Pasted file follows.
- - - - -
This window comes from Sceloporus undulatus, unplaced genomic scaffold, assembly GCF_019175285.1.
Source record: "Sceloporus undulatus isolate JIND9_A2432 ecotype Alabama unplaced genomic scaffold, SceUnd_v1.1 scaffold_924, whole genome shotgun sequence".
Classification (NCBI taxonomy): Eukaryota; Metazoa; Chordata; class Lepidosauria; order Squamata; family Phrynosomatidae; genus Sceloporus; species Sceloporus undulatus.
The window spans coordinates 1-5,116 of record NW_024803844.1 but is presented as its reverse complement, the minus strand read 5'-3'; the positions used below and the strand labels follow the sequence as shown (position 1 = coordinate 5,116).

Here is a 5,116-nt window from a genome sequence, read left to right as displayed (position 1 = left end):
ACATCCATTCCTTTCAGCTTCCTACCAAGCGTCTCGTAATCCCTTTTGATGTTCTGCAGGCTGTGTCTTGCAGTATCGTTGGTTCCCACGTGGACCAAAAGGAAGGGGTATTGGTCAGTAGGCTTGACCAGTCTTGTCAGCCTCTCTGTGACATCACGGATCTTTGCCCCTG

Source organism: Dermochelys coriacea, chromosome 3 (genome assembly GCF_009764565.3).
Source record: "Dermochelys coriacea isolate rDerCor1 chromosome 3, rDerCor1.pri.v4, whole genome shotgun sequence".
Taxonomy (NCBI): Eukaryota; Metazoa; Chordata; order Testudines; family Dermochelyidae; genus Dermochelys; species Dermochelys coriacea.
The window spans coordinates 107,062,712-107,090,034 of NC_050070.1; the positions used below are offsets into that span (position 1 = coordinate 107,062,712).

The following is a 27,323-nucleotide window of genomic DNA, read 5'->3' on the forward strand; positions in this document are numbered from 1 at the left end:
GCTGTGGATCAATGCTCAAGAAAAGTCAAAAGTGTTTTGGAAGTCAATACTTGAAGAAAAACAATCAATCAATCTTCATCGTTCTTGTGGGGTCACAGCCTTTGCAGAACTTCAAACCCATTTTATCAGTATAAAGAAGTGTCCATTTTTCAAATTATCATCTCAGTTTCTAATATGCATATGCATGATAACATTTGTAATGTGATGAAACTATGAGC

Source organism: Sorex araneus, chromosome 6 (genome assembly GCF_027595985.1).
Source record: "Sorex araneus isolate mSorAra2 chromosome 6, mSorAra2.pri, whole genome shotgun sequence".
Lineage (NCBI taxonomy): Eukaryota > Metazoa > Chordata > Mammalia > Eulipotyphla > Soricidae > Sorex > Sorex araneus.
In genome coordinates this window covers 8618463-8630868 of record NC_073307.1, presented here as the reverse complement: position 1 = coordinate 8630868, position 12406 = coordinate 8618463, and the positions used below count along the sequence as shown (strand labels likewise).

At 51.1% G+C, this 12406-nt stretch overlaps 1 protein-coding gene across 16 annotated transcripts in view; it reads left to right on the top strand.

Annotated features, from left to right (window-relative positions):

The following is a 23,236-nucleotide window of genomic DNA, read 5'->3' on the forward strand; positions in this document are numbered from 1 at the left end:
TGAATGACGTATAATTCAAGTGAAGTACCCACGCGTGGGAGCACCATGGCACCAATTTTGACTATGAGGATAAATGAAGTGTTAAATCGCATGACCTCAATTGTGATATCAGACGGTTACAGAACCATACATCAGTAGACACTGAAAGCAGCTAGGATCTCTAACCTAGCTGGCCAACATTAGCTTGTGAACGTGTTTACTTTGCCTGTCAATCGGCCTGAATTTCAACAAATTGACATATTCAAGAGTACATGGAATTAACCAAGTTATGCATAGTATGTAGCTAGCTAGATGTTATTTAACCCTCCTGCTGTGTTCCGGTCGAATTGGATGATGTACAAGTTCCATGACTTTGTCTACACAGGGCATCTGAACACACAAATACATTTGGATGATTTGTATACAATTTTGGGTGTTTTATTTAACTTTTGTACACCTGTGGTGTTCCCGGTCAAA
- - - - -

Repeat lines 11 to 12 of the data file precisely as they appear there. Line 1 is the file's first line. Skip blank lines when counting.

The following is a 27,323-nucleotide window of genomic DNA, read 5'->3' on the forward strand; positions in this document are numbered from 1 at the left end:
GCTGTGGATCAATGCTCAAGAAAAGTCAAAAGTGTTTTGGAAGTCAATACTTGAAGAAAAACAATCAATCAATCTTCATCGTTCTTGTGGGGTCACAGCCTTTGCAGAACTTCAAACCCATTTTATCAGTATAAAGAAGTGTCCATTTTTCAAATTATCATCTCAGTTTCTAATATGCATATGCATGATAACATTTGTAATGTGATGAAACTATGAGC